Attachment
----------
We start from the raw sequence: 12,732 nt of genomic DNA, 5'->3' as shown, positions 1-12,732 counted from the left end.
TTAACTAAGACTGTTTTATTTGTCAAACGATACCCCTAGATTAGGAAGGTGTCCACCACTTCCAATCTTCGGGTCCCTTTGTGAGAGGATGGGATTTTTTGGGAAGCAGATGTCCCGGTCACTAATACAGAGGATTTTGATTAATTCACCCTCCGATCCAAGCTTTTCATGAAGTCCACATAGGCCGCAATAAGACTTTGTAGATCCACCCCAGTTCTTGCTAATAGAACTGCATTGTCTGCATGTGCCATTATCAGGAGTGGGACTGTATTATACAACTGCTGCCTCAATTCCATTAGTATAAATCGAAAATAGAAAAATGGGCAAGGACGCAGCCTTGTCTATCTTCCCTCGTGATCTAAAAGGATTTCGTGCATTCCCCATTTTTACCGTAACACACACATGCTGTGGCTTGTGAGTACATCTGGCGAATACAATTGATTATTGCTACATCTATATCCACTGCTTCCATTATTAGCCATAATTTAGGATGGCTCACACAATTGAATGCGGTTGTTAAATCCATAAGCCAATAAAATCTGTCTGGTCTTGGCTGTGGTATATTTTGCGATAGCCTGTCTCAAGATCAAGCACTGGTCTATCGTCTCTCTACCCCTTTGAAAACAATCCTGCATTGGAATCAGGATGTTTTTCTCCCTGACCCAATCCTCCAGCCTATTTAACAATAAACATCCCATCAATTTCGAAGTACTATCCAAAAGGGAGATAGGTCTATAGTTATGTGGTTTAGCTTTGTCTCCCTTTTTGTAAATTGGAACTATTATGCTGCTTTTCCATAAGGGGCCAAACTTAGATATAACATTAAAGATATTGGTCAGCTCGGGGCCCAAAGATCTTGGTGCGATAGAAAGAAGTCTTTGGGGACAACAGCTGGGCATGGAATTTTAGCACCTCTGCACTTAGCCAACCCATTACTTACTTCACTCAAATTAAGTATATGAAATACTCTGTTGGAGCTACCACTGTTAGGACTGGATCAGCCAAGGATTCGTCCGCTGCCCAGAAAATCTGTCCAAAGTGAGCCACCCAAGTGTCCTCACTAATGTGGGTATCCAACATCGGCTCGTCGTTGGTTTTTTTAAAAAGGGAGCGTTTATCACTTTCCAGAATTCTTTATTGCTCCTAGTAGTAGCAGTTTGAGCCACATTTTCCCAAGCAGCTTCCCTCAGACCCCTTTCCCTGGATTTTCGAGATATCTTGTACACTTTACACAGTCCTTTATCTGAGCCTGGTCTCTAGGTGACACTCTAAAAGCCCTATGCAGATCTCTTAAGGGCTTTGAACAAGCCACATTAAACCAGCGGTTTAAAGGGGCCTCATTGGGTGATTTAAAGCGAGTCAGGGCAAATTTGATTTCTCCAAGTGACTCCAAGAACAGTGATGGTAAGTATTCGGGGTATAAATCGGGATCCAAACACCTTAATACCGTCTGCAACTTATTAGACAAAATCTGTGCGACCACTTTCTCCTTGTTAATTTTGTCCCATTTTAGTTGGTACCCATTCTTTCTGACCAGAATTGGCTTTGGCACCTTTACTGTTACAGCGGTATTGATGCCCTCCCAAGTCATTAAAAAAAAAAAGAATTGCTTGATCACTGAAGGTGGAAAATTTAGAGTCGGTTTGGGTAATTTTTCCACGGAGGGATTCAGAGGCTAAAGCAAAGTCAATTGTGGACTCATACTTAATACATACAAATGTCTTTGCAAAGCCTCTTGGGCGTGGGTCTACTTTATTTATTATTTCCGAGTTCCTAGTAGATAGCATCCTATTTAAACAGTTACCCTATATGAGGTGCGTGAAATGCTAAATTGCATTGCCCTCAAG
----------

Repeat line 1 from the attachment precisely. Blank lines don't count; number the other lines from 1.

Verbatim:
We start from the raw sequence: 12,732 nt of genomic DNA, 5'->3' as shown, positions 1-12,732 counted from the left end.